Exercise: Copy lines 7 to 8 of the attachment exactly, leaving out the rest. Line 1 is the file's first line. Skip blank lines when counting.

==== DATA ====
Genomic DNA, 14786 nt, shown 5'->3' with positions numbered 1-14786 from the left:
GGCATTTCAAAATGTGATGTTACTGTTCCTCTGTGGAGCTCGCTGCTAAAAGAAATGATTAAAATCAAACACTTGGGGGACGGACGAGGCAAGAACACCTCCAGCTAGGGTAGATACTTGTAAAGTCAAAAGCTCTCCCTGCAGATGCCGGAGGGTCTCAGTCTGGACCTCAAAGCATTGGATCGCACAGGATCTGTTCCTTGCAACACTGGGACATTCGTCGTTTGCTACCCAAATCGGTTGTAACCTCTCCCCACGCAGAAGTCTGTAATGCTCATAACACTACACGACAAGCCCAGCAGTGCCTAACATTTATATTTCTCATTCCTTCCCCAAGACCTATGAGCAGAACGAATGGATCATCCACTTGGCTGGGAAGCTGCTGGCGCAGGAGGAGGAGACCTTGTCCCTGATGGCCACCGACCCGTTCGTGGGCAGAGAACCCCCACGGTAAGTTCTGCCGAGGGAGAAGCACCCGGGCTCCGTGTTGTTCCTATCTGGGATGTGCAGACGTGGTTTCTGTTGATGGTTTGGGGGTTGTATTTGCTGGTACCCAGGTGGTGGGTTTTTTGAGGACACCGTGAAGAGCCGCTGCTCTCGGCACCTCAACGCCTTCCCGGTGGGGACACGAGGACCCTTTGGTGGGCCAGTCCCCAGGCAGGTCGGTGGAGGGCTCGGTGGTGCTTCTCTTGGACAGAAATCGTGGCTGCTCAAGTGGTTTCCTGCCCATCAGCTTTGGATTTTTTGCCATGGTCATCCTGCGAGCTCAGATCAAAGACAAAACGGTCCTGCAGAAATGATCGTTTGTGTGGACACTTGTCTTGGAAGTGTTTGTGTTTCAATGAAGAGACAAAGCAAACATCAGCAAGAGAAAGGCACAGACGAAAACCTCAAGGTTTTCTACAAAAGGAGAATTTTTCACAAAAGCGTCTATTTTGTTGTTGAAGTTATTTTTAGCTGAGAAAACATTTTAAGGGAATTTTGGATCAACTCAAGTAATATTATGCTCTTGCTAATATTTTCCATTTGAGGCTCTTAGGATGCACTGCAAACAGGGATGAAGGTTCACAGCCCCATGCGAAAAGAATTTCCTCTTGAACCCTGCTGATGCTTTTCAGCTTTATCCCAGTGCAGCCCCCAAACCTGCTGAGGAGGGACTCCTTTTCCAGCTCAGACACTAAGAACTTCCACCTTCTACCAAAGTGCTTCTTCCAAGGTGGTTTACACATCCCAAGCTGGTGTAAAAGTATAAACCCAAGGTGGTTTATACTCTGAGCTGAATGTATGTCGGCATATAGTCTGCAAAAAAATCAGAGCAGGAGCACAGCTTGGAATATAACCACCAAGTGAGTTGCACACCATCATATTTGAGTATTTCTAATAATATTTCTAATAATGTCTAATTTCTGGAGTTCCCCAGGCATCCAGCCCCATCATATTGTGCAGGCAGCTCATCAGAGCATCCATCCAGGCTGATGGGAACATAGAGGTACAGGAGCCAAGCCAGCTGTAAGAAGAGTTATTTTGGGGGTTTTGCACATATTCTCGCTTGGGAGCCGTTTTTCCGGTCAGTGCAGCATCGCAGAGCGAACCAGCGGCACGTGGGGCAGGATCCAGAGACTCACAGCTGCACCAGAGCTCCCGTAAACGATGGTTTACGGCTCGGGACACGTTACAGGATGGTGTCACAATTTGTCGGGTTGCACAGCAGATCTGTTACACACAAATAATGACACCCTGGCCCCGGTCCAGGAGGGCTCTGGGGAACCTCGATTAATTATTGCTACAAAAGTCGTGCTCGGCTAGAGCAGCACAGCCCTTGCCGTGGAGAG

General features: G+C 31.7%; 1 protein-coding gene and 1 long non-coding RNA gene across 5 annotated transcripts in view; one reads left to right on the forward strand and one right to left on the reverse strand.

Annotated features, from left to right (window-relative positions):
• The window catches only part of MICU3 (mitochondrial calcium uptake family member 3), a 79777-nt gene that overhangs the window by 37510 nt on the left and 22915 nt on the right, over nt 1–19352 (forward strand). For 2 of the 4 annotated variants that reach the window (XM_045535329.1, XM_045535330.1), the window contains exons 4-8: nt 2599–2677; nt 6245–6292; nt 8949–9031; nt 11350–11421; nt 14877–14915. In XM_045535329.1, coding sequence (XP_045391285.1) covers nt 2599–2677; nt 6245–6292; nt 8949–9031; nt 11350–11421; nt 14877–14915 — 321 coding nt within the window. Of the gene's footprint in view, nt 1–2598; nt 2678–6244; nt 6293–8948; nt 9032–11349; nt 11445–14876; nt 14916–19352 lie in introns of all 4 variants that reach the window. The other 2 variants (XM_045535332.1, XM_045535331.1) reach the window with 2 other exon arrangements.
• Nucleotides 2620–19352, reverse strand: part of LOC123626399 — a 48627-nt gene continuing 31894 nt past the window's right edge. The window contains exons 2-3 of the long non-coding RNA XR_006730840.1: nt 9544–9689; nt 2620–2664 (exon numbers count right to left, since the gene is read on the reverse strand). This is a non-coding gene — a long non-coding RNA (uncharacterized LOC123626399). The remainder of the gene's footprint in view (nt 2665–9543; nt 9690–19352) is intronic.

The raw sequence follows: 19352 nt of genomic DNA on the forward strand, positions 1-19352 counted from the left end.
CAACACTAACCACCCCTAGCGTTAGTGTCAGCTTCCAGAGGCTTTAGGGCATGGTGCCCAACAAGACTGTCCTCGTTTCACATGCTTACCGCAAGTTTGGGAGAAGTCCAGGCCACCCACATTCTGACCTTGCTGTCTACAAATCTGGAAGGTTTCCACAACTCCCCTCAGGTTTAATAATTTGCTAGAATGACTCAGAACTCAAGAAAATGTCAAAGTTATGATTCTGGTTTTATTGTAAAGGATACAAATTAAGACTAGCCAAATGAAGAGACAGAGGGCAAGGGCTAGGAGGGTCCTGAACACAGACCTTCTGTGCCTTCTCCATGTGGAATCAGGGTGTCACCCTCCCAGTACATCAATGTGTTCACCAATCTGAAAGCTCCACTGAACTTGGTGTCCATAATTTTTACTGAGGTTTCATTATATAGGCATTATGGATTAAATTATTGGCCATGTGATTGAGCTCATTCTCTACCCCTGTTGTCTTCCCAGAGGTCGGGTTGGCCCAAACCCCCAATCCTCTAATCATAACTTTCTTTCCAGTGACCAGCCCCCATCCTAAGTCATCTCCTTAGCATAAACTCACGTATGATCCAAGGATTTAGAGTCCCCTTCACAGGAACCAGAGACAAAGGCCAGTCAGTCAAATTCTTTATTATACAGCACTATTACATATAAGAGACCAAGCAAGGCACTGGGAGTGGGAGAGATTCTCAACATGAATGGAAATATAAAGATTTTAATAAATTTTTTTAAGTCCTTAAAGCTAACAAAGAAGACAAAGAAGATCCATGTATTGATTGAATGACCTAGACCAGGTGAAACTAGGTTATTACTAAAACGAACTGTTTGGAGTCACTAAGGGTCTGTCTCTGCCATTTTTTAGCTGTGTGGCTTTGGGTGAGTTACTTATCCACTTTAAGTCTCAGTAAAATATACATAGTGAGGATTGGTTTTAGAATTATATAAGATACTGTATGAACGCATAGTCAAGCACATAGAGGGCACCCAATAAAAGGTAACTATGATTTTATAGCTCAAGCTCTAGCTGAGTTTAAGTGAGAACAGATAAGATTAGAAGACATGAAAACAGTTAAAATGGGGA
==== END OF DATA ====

The raw sequence follows: 19352 nt of genomic DNA on the forward strand, positions 1-19352 counted from the left end.
CAACACTAACCACCCCTAGCGTTAGTGTCAGCTTCCAGAGGCTTTAGGGCATGGTGCCCAACAAGACTGTCCTCGTTTCACATGCTTACCGCAAGTTTGGGAGAAGTCCAGGCCACCCACATTCTGACCTTGCTGTCTACAAATCTGGAAGGTTTCCACAACTCCCCTCAGGTTTAATAATTTGCTAGAATGACTCAGAACTCAAGAAAATGTCAAAGTTATGATTCTGGTTTTATTGTAAAGGATACAAATTAAGACTAGCCAAATGAAGAGACAGAGGGCAAGGGCTAGGAGGGTCCTGAACACAGACCTTCTGTGCCTTCTCCATGTGGAATCAGGGTGTCACCCTCCCAGTACATCAATGTGTTCACCAATCTGAAAGCTCCACTGAACTTGGTGTCCATAATTTTTACTGAGGTTTCATTATATAGGCATTATGGATTAAATTATTGGCCATGTGATTGAGCTCATTCTCTACCCCTGTTGTCTTCCCAGAGGTCGGGTTGGCCCAAACCCCCAATCCTCTAATCATAACTTTCTTTCCAGTGACCAGCCCCCATCCTAAGTCATCTCCTTAGCATAAACTCACGTATGATCCAAGGATTTAGAGTCCCCTTCACAGGAACCAGAGACAAAGGCCAGTCAGTCAAATTCTTTATTATACAGCACTATTACATATAAGAGACCAAGCAAGGCACTGGGAGTGGGAGAGATTCTCAACATGAATGGAAATATAAAGATTTTAATAAATTTTTTTAAGTCCTTAAAGCTAACAAAGAAGACAAAGAAGATCCATGTATTGATTGAATGACCTAGACCAGGTGAAACTAGGTTATTACTAAAACGAACTGTTTGGAGTCACTAAGGGTCTGTCTCTGCCATTTTTTAGCTGTGTGGCTTTGGGTGAGTTACTTATCCACTTTAAGTCTCAGTAAAATATACATAGTGAGGATTGGTTTTAGAATTATATAAGATACTGTATGAACGCATAGTCAAGCACATAGAGGGCACCCAATAAAAGGTAACTATGATTTTATAGCTCAAGCTCTAGCTGAGTTTAAGTGAGAACAGATAAGATTAGAAGACATGAAAACAGTTAAAATGGGGA